“There’s a time and a place for everything,” Etiquetteer’s Dear Mother used to say.* And though Dear Mother would not say there’s a time and a place for rudeness, Boston’s fabled Durgin-Park restaurant made itself the Place for Rudeness. But its Time has now passed. Yesterday night the unthinkable happened; Durgin-Park closed for good after 192 (!) years of slinging traditional Yankee cooking and traditional Yankee sass. “Then let us drown an eye, unus’d to flow,” and all that, but in spite of all the hand-wringing, perhaps D-P’s time really had come.
On a whim one night last week, Etiquetteer headed over for one Last Supper (much as last year at the closing of Brasserie JO, but more out of curiosity than sadness). Since a last visit in 2007, everything was reassuringly the same, but the line to go upstairs to the market dining rooms stretched all the way from the front door back to the bar. Durgin-Park is not the sort of place to go for Those Who Expect Deference, so Etiquetteer was by turns amused and frustrated by a Family Man getting testy about a reservation (a reservation! at Durgin-Park!) not being honored and having to wait in line, blah blah blah. Another patron not quite quietly told him off by saying “Y’know, they’re closing on Saturday. Do you really think they’re gonna worry about it?” Sometimes the most important part of Perfect Propriety is knowing When to Let It Go.**
After about 20 minutes in a chilly line overhearing both Fond Reminiscence and Mounting Impatience, Etiquetteer was finally admitted up the steep staircase to the market dining room and shown a seat at one of the tables. All these new restaurants with their community tables . . . people, the idea is not a new one! It got started at pretension-free eating places like D-P 200 years ago and more. Diners talk among themselves, or generally, or keep apart, as they choose. It’s bad form to be too exclusive in such surroundings, but Perfectly Proper to be on one’s own if that’s your preference.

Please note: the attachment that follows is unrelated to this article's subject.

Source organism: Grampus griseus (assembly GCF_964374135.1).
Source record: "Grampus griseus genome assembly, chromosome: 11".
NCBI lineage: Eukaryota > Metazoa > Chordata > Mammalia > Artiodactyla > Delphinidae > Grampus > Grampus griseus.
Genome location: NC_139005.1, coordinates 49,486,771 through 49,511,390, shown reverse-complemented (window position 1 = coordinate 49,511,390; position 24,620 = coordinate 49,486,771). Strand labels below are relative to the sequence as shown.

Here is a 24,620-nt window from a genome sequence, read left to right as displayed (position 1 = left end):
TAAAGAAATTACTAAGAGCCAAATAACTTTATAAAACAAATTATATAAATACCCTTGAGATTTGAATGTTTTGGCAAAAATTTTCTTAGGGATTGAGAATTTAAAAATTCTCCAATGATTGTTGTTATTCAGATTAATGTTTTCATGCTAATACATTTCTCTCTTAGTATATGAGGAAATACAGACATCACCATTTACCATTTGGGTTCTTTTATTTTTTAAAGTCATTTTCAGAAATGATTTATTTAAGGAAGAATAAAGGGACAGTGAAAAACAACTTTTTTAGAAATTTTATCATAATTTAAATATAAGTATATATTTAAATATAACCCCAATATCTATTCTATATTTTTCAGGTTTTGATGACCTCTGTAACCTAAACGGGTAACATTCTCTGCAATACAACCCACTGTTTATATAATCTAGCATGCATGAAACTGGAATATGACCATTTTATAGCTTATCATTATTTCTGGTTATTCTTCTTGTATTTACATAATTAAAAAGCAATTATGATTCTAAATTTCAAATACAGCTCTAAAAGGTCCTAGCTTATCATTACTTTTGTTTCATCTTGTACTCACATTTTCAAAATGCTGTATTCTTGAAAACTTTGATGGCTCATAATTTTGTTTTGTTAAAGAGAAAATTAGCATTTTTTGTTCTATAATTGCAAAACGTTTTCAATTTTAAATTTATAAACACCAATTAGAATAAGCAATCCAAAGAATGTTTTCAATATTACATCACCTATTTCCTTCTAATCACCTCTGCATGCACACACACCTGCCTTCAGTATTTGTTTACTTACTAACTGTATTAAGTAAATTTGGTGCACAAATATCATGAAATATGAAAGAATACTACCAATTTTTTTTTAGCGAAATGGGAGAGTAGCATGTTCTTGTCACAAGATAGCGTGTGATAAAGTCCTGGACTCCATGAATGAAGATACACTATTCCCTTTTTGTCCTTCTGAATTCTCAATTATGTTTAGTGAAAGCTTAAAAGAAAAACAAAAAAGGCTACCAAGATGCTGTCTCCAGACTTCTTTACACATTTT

Amidst the hubbub one saw pairs of diners able to have quiet conversations, family groups that somehow all got to sit together, and mountains of down jackets. Let’s talk about the dress code, such as it is. In a market dining room or any community table setting, you take what you get - all are welcome regardless of dress. And while Etiquetteer witnessed lots of down jackets and jeans, one gentleman stood out in a shiny brocade dinner jacket with pink ruffled shirt and extravagant cowboy boots. Etiquetteer felt practically incognito without a bow tie, but then recalled a time in the dining room when a crabby waitress called out “Hey Einstein!” to Collegiate Etiquetteer . . . there are ways and ways one’s clothes call attention. Sometimes it’s best to stand out by blending in.
And speaking of dress, it’s worth noting that almost all of the waitresses wore the traditional white uniform dress that used to be standard for waitresses and nurses. Often accessorized (by necessity) with a black sweater, it was an important reminder that that overused word “authentic” is not synonymous with “precious.”
Etiquetteer saw fresh pink-and-red tablecloths being laid over soiled pink-and-red tablecloths to keep the service going swiftly. At D-P, you get a knife, a fork, a napkin, and a tumbler; there’s a communal water pitcher on the table. Don’t ask for lemon. Etiquetteer’s favorite meal at D-P has ever been the Yankee pot roast and strawberry shortcake. Alas, the half-tub of non-dairy whipped topping that came with Etiquetteer’s shortcake was still partially frozen. Which begs the question: if D-P had upped its game in the kitchen, by continuing to turn out traditional Yankee favorites but at truly top quality, would the doors be closing?
Etiquetteer’s waitress, and several others, expressed hope that a buyer would come along at the last minute, to save this iconic institution. Hope, as they say, springs eternal. If so, let’s hope they keep Durgin-Park just as it’s always been, but with a better kitchen.
*She still does, too.
**That Mr. Dimmick Who Thinks He Knows So Much should pay attention to that . . .